ABS-CBN reporter Chiara Zambrano took to Facebook to urge her lawyer friends to start creating a simplified list of human rights that may help serve as cheat codes for everyone to read in case they deal with potential human rights violations.
“Mga kaibigan kong abugado, makakatulong na po kayo dito. Magsalita na po kayo. Mag-post lang kayo ng listahan ng mga karapatan natin bilang tao, at isulat niyo sa simpleng paraan,” Zambrano said in her Facebook post on September 7.
“Ikalat natin, para marami ang makabasa, at mas maintindihan ng mga kababayan natin. Para mayron din silang kodigo, sa panahong sa kanila naman tututok ang mga baril sa dilim,” she added.
“Tulungan na tayo. Tulungan na tayo,” she wrote.
Zambrano’s message to her lawyer friends came from the fact that some of the people, especially mothers around her expressed concern over the safety of their kids amid the recent spate of killings involving teenagers.
She told the story of how their house help has warned her son not to go out at night, especially without a shirt on to avoid attracting unwanted suspicions.
“Sabi niya kanina, natatakot na raw siyang palabasin ng bahay yung anak niyang binata niya kapag gabi. Bawal na din siyang lumabas na walang tshirt… Para… Ewan… Siguro kasi pag nakahubad sa kalsada, mukhang salbahe, pwedeng pwedeng mapaghinalaan,” Zambrano wrote.
“Eh mahirap nang mapaghinalaan ngayon,” she added.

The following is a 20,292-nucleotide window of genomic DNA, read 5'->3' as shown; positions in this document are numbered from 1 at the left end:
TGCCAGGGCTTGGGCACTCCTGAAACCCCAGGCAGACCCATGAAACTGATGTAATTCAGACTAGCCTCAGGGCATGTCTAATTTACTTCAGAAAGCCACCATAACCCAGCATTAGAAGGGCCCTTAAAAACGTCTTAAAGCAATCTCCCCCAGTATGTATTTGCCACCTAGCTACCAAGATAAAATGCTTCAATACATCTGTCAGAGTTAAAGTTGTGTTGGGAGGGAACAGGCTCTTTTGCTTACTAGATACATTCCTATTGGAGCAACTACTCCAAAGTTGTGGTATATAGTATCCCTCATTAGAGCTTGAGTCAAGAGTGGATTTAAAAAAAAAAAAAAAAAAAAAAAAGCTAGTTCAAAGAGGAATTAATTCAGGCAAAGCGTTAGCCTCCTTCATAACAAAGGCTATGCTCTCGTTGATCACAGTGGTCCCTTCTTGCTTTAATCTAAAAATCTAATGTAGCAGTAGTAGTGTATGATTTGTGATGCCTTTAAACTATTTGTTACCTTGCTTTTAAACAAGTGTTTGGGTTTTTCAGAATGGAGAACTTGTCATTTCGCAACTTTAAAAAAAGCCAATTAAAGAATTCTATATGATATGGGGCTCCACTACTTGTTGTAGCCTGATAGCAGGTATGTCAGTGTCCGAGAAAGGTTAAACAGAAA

She also told another story about how someone she knew had a young nephew who has been frequently visited at home by men who are sometimes in their uniform and other times, in their civilian clothes, asking to let that nephew sign a form that would make it seem as though the young man admitting to something and vowing not to do it again.
“May kilala ako, araw-araw silang kinatok sa bahay. Ibigay na raw yung binata nilang pamangkin, kasi wala naman daw problema kung hindi naman daw talaga siya adik, eh di pumirma lang siya ng form at di na siya hahabulin. Kaso ang nakalagay sa form, eh parang “Hindi na po mauulit.” Bale para kang umamin, para hindi ka na habulin,” Zambrano said.
“Yung kumakatok, minsan naka-uniporme, minsan naka-sibilyan,” she added.
Even the city where she grew up was not spared from the incidents of killings, where moms of the victims could sometimes be heard crying and whispering that indeed, their sons were killed because they were drug users, something that Zambrano lamented about.
“Ang dami na po nating nakakalimutang karapatan. Ganun kasi ang epekto kung ang mga otoridad mismo ang nagsasabi sa’ting “Hindi na ganyan ang kalakaran ngayon eh,”” she wrote.
This led her to ask her lawyer friends to list down the human rights that we ought to fight for when facing someone who might violate those rights.
There is an ongoing case against three Caloocan cops who are accused of killing 17-year-old Kian delos Santos with the excuse that he shot at and fought back during his arrest, when he was suspected as a drug pusher.
Another case, that of 19-year-old Carl Arnaiz, is also being pushed by the Public Attorneys’ Office due to the autopsy results that showed that he was tortured before he was shot when he was on the ground. Caloocan cops claimed that Arnaiz also fought back when he was pursued by the police after allegedly robbing a taxi driver.